The BlackBerry PlayBook tablet just recently received a software update which gave it a long-promised feature: The ability to run Android apps. It had some severe limitations when it was released, however, and those limits just got even greater.
Meanwhile, some enterprising programmers have hacked a Windows program called BlueStacks, which allows you to run Android apps on your Windows PC, to allow even greater capabilities, including the installation of the Google Play store.
BlackBerry PlayBook: Sideloading disabled for nondevelopers
Sideloading an Android app means to install it from outside of an app store such as the Google Play store or Amazon's. Most of today's Android smartphones support this feature, and one thing it's commonly used for is to install other app stores such as Amazon's "Appstore for Android" or the F-Droid free software repository. It can also be used to install apps sold on the Internet, such as Gameloft's titles, while developers can use the feature to test versions of their apps.
As RIM's vice president of developer relations, Alec Saunders, clarified on the BlackBerry Developer Blog, that last group of people -- app developers -- are now the only ones who can sideload Android apps on their BlackBerry PlayBooks. That's because sideloading can also be used to pirate apps; Saunders claimed on Twitter that "piracy is a huge problem for Android devs," and called the Android app market a "cesspool." Removing sideloading makes the BlackBerry App World the only way to get Android apps now, though, and PlayBook support is -- to say the least -- not a huge priority for most Android app developers.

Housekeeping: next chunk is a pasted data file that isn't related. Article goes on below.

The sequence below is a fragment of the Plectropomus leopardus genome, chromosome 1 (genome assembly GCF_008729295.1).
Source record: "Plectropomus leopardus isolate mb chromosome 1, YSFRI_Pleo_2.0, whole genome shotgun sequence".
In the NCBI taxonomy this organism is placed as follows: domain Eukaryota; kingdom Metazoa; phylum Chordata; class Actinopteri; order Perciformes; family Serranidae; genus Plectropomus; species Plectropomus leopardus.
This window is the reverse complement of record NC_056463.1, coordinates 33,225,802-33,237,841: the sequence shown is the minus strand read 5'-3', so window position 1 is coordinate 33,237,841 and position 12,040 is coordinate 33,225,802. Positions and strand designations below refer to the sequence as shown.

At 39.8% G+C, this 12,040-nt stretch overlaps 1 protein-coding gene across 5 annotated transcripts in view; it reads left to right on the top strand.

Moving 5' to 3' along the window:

Windows: BlueStacks App Player "rooted"
The BlueStacks App Player is basically the open-source Android OS running on your Windows PC, with a simplified interface that's all about launching apps. Until now, though, the biggest way to get apps was to install the BlueStacks Cloud Connect app on your Android smartphone or tablet, and tell it to send your apps to your PC. And as reviewers on the Google Play store attest, this doesn't work for some apps, and it doesn't sync your app data, like notes or saved games.
That last problem apparently still hasn't been fixed. But a little while ago, pseudonymous XDA Developers forum member xRepinsSporx came up with a way to gain root access to the BlueStacks player, allowing the user to do basically whatever they want with it ... including install the Google Play store. Like with most such things on XDA, however, the instructions posted there are only for the technically savvy, and the ability to do this may be patched at some future point by the BlueStacks developers.
Jared Spurbeck is an open-source software enthusiast, who uses an Android phone and an Ubuntu laptop PC. He has been writing about technology and electronics since 2008.